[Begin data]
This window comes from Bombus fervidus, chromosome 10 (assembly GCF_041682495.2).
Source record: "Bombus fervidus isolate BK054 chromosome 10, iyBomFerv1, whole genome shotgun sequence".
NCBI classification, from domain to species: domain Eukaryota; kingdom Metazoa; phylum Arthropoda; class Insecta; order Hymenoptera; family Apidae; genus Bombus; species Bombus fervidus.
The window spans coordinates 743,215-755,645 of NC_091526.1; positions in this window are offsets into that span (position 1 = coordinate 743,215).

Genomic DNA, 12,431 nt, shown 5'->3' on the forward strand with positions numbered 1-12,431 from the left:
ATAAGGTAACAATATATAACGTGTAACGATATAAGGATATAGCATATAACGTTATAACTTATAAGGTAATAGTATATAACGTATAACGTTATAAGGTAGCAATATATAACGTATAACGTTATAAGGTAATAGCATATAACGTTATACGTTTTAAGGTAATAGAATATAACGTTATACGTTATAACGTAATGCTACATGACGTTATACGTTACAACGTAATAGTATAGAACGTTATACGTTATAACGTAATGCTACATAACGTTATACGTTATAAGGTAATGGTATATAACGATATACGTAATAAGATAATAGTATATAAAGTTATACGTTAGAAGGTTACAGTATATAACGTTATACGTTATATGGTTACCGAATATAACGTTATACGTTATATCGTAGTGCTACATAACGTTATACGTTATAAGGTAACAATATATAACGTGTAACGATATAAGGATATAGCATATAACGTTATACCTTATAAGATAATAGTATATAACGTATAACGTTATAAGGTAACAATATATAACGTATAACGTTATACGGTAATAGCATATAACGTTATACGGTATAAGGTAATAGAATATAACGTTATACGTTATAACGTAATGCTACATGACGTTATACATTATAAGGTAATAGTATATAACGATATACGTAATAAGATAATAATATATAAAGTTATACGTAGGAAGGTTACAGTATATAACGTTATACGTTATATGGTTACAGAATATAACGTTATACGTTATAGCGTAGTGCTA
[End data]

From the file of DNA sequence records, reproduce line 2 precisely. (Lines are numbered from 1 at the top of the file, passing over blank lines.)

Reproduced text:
Source record: "Bombus fervidus isolate BK054 chromosome 10, iyBomFerv1, whole genome shotgun sequence".